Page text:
Friday, February 09, 2007

Survey: Public health workers not personally prepared for emergencies

When it comes to emergency preparedness, many public health workers may not be practicing what they preach, the American Public Health Association found out recently.

The association conducted an informal online survey of public health workers — such as those who work in local health departments or medical facilities. The results showed that even though such workers are busy helping to prepare their communities and residents for emergencies, they aren't doing enough to take care of themselves and their families.

About 60 percent of workers who took part in the survey said they lacked evacuation plans for their own households, and 52 percent said they didn't have a plan addressing how they'd communicate with household members if an emergency occurred.

The survey also found that about 64 percent of respondents were "somewhat," "very" or "extremely" concerned about an influenza pandemic. Respondents said they were also concerned about disasters such as hurricanes and earthquakes.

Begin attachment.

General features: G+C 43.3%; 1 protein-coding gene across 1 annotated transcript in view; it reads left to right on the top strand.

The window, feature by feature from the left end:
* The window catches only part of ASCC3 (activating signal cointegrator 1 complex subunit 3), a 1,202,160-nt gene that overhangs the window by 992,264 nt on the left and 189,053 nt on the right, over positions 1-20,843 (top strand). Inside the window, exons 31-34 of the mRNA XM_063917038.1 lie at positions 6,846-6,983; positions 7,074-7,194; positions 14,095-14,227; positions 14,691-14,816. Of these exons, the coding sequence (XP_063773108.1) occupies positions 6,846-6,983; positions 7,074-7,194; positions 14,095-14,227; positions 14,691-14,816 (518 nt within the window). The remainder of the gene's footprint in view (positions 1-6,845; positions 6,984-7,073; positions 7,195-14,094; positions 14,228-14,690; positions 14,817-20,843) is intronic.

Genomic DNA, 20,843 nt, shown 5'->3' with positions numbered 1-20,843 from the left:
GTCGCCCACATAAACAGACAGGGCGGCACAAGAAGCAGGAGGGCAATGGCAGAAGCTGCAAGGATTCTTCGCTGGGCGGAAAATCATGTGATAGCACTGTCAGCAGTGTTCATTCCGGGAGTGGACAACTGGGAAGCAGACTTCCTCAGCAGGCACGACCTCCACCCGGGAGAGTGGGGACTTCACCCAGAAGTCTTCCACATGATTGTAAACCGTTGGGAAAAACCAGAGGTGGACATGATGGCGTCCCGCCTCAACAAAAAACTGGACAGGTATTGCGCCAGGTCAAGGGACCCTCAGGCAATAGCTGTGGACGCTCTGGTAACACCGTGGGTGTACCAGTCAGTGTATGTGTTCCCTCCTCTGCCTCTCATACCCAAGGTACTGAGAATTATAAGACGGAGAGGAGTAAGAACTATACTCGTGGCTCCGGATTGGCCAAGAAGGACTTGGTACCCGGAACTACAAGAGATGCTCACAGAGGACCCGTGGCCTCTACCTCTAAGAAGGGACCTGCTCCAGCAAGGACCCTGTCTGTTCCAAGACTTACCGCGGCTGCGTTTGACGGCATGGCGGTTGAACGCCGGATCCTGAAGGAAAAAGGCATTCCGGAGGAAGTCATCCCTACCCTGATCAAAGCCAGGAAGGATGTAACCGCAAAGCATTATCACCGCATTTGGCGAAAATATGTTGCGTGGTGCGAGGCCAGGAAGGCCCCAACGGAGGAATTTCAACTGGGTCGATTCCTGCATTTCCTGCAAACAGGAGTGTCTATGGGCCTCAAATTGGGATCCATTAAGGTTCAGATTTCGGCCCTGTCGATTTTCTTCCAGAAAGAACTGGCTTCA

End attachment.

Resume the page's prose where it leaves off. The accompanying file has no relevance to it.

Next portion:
A news story detailing further survey results was published in The Nation's Health, APHA's monthly newspaper.

Please tell us how concerned you are about the possibility of a pandemic - see our poll on the right.

Shocked that more health workers aren't prepared themselves? You can use the comment feature of this blog to tell us, ask questions, raise concerns, etc.

1 comment:

Anonymous said...

This isn't surprising to me. Even my organization -- which works to promote preparedness -- didn't have an emergency plan until just recently. Maybe the federal government should do outreach to its own workers, not just the public, schools, businesses, etc.